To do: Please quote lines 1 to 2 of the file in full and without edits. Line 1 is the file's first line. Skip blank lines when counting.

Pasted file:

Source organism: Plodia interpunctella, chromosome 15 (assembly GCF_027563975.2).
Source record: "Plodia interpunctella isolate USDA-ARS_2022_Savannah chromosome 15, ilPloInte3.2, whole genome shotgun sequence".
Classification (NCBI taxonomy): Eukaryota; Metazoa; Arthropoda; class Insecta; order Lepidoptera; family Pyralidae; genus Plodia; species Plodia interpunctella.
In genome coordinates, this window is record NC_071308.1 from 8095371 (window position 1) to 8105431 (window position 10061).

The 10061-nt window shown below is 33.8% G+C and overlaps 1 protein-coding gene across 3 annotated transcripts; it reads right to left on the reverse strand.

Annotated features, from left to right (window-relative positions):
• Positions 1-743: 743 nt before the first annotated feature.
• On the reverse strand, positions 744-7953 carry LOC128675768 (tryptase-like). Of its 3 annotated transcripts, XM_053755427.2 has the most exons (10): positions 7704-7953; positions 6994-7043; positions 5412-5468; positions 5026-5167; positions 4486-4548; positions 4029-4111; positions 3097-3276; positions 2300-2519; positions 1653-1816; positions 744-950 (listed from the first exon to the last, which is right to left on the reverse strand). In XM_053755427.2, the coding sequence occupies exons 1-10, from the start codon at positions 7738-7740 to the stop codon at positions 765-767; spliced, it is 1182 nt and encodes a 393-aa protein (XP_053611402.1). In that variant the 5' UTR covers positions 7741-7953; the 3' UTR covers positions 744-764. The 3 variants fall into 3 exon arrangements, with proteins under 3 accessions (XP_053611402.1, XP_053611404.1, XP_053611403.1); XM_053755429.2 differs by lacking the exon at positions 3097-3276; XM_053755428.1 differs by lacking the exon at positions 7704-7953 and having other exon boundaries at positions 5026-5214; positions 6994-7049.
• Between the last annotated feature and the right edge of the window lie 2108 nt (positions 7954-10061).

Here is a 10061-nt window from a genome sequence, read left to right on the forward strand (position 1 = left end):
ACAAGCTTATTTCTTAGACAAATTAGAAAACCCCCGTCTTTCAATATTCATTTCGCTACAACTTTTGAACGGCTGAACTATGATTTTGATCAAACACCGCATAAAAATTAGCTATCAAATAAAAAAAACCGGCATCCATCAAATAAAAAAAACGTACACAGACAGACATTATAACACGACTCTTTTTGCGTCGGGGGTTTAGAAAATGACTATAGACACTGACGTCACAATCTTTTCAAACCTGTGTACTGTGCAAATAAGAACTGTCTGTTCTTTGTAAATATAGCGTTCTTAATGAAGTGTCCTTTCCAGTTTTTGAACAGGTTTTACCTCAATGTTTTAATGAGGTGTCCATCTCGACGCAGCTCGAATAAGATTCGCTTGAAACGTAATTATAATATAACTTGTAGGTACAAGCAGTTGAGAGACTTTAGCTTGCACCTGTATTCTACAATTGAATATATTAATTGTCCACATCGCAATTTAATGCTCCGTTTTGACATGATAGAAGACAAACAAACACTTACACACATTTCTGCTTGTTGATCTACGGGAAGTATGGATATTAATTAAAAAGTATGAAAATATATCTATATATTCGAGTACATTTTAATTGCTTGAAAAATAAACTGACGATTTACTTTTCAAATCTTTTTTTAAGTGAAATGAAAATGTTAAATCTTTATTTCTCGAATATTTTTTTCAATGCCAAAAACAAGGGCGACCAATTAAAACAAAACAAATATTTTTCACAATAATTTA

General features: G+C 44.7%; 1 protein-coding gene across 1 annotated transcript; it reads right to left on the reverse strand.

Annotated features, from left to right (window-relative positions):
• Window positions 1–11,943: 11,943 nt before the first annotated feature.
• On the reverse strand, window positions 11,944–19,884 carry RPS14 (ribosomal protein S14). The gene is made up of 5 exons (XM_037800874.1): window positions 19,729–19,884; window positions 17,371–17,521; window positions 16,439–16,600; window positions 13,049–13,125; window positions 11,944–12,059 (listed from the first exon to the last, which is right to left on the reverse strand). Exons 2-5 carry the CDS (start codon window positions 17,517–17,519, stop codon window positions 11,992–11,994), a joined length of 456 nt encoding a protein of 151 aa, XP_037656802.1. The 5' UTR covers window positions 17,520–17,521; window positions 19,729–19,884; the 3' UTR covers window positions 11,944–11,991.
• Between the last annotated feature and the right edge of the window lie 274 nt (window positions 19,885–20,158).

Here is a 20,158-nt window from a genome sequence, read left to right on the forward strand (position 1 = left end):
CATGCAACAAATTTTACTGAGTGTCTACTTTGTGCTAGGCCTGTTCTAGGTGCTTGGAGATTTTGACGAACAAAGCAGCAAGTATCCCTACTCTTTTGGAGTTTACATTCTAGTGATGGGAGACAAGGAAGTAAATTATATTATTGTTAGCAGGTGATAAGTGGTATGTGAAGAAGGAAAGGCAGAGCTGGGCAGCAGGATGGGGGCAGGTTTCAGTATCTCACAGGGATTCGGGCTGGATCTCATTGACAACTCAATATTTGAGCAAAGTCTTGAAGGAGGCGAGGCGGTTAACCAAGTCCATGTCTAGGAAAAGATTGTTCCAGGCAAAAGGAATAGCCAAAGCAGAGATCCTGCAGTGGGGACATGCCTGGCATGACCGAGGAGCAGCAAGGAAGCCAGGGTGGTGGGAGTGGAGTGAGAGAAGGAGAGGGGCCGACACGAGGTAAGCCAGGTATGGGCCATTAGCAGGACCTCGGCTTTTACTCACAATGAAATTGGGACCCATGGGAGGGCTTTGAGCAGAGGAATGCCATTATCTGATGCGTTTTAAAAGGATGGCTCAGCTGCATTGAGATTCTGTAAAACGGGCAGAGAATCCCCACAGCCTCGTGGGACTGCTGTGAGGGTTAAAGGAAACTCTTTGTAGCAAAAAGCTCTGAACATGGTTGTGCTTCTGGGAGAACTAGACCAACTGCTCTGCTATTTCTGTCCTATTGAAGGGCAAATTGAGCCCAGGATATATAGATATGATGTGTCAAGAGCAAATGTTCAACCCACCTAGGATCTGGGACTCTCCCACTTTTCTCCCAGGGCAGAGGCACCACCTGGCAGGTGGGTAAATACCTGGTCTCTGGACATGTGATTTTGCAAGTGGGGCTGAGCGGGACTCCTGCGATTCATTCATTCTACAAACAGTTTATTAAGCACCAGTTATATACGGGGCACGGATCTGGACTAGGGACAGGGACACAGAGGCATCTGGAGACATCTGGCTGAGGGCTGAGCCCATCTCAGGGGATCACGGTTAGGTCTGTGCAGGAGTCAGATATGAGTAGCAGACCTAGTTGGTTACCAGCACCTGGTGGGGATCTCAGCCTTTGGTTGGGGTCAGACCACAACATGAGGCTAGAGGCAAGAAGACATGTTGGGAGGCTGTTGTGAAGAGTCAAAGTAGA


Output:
Source organism: Plodia interpunctella, chromosome 15 (assembly GCF_027563975.2).
Source record: "Plodia interpunctella isolate USDA-ARS_2022_Savannah chromosome 15, ilPloInte3.2, whole genome shotgun sequence".